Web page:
Grow winter onions - Tips
Grow winter onions
Grow winter onions
In this day and age we're all trying to save money, and what better way to do this than growing your own vegetables. Gardening a couple of times a week burns calories and can help you lose weight and keep fit, plus you have the benefits of lovely fresh vegetables at the end of it, and we should all be inluding more fruit and veg in our diet.
Don't have a garden? Consider taking on an allotment then not only will you reap the benefits listed above, but you'll be part of a growing community (excuse the pun!). Or maybe you could share a garden with someone who can't manage to work theirs themselves. Many towns are now developing garden-share schemes for example Totnes in Devon, which is becoming a transition town.
The Benefits of winter onions
The main benefit of growing winter onions is that as you are planting them in October, they have a much longer growing season, and generally more consistent weather, so you have much bigger onions earlier than main-crop onions.
I also find that they're less likely to bolt due to the more consistent weather conditions. My biggest winter onion grown this year weighed one and a quarter pounds.
Taste wise, they are every bit as good as main crop onions.
How to Grow
First source reputable onion sets. The two varieties I have tried have been Senshyu, a Japanese variety, golden-skinned and globe-shaped. The other is Radar a good white onion.
As with garlic I plant the sets just below the soil on ground which is well tilled, and which was manured the previous year (learn how to grow really fat garlic - click here.)
I feed the onions with an organic manure once between autumn and Christmas, and then throughout the growing season the next year.
Some growers, once they have the soil just right to grow a good crop of onions will keep onions on that patch forever. I don't do this, fearing that disease could build up in the soil and easily wipe out the whole crop, so I rotate my onions as part of my usual crop rotation plan.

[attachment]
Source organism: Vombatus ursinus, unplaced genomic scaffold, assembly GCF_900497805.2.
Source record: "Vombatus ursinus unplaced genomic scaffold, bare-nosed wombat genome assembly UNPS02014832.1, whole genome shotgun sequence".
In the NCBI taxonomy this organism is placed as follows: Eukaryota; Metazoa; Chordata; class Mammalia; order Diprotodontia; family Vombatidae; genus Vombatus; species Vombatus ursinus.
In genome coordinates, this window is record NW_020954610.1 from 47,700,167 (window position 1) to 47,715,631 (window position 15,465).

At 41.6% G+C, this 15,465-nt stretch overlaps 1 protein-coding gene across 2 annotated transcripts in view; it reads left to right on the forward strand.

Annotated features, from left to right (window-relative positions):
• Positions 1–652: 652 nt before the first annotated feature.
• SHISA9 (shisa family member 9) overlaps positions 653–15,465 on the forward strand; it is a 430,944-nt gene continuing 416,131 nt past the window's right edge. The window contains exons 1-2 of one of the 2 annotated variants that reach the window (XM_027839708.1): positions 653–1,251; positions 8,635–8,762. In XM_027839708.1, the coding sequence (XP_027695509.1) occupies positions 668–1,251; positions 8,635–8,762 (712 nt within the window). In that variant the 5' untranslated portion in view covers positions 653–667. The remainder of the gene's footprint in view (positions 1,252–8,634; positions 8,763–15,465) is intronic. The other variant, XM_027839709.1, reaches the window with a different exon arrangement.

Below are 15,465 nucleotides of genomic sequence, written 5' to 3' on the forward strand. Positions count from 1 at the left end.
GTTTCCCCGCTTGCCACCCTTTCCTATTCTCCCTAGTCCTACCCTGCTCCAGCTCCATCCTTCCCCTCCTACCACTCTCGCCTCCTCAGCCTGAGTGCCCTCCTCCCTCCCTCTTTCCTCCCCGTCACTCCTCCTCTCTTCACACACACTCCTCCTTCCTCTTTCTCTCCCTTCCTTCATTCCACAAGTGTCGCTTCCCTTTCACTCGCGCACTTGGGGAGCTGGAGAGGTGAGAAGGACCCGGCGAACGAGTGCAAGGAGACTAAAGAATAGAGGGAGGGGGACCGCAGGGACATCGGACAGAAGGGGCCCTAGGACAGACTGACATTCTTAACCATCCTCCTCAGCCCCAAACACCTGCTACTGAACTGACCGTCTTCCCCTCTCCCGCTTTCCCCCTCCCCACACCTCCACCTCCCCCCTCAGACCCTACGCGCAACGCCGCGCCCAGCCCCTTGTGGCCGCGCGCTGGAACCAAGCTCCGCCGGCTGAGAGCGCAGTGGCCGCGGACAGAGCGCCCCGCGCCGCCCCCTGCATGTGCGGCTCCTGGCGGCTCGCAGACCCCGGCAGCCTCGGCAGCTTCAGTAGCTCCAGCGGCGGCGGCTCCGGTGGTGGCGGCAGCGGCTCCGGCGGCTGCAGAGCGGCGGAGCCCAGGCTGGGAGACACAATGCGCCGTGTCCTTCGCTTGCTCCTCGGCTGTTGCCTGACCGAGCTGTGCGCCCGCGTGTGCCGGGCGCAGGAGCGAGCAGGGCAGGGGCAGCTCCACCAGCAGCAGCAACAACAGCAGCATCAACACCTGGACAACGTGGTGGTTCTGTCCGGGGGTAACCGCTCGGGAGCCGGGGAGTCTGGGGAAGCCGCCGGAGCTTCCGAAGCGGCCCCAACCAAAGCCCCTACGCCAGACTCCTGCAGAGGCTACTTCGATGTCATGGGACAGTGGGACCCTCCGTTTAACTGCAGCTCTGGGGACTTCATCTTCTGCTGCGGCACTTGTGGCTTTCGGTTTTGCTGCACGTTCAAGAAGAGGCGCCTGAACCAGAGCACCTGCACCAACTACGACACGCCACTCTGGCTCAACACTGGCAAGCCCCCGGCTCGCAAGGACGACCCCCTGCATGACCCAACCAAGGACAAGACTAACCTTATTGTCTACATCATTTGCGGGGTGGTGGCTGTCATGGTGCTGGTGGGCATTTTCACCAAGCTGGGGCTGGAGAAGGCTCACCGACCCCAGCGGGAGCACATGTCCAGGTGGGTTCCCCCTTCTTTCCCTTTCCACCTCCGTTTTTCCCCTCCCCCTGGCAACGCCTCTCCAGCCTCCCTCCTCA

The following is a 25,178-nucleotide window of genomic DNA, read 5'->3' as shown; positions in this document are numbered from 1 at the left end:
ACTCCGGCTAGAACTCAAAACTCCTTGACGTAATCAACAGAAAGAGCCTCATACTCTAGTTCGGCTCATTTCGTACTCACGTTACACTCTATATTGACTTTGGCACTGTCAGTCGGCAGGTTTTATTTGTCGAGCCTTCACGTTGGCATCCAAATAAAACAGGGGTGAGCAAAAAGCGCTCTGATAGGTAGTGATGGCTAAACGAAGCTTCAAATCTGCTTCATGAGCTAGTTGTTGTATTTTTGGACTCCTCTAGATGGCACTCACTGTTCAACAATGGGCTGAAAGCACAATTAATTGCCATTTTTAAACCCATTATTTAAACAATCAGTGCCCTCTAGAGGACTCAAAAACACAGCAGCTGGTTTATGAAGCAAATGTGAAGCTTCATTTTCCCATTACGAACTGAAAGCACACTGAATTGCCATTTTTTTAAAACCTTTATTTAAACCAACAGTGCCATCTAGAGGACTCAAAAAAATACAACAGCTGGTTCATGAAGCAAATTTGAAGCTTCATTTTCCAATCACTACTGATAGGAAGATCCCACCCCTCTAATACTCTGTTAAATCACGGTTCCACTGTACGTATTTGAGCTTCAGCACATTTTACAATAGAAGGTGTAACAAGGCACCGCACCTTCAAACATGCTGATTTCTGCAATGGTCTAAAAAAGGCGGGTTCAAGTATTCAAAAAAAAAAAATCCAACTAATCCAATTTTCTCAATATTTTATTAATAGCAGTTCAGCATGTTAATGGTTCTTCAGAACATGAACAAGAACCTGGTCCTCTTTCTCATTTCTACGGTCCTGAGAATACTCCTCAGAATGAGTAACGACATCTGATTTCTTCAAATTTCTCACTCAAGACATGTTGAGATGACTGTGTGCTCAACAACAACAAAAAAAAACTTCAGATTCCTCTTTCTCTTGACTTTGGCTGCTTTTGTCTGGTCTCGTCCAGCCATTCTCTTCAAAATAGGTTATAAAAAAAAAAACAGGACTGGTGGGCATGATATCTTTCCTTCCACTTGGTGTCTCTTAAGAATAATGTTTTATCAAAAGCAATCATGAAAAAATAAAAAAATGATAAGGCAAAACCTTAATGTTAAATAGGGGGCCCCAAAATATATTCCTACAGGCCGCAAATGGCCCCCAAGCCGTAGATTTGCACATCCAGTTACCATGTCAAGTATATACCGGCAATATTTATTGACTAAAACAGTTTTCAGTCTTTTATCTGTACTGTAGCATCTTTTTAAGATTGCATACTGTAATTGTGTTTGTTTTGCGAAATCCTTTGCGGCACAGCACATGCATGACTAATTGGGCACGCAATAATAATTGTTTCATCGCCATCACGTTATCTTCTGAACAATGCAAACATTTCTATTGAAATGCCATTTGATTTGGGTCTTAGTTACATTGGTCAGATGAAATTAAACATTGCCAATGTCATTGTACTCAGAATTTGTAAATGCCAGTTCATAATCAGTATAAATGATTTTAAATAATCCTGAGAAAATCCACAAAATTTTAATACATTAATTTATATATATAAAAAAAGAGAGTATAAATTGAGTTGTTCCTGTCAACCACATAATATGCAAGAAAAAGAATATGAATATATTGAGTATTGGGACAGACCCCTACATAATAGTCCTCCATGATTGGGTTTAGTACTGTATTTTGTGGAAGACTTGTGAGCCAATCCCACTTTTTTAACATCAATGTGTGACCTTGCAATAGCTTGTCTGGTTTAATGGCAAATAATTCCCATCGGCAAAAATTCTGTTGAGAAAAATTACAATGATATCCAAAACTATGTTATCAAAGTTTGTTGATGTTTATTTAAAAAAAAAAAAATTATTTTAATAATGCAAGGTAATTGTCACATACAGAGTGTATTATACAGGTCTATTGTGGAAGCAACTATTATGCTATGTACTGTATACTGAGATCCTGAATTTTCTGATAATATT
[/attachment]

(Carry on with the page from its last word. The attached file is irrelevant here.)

As with garlic, it's important to keep the crop well weeded, and this is where a good, sharp hoe comes in. When planting it's a good idea to leave enough room between each set, so that the hoe can get through, otherwise you'll end up hand-weeding. If you don't have a good hoe see if you can persuade someone to buy one as a garden gift for you, then you can keep them weed free over winter.
Once you have the equipment, it's easy to keep it sharp using a whetstone. My whetstone was a Christmas gift from my son, cost around two quid and is one of the most useful garden tools that I have. Working with sharp tools makes a job so much easier.
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By early summer, winter onions will be huge. I had so many questions about mine this year from fellow allotmenteers that I may put up a poster pointing them towards this Hub!
Onions are ready for harvesting when the tops go brown and die back, however, I don't always wait for that. If the chef needs onions to cook my supper I pull them up whilst still green, knowing that if I run out of winter onions I've plenty of main-crops still to come. Using them green seems to make no difference to the flavour. They're just as good.
Whenever you decide to harvest the onions just lift them with a garden fork and leave them lying on the soil for a few days to dry out. Have a contingency drying out area (child's bedroom, airing cupboard, partner's side of the bed) if the British weather decides to rain for six months.
I don't fuss over my onions too much, simply twist off the brown tops and rub off any loose skin and soil. Garden experts tell you that Senshyu doesn't store very well, I find that it does, but has to be scrupulously dry first, so with this variety I take off a little more skin than usual to make sure there are no damp areas.
I store the onions in my little polythene greenhouse, which I mention in my Grow Garlic - Save Money Hub (read more here).
Good luck - get growing!
Diane's Onion Soup recipe
This is my sister in law's recipe for Dutch onion soup. Her recipe includes meatballs, as her Dutch family love their meatballs, but we often eat it without.
Cook 500g diced onion in butter until soft, but DO NOT BROWN IT. in a pan boil 1litre of water with a stock cube.
In a pan make a roux with 30g of butter and 40g of plain flour, then gradually add a small carton of single cream, with 50mls of milk. Slowly add the boiling stock and keep stirring.
Season with salt, black pepper, rosemary, a bayleaf, marjoram, thyme, basil and crushed garlic. Add a small glass of white wine.
If you want to add meatballs, do it now. The Dutch meatballs are made from good quality ground beef, simply rolled into balls about the size of a Malteser (I guess 1.5cm diameter).
Simmer for thirty minutes and serve with fresh bread and if you're feeling really piggy a side dish of grated cheese.
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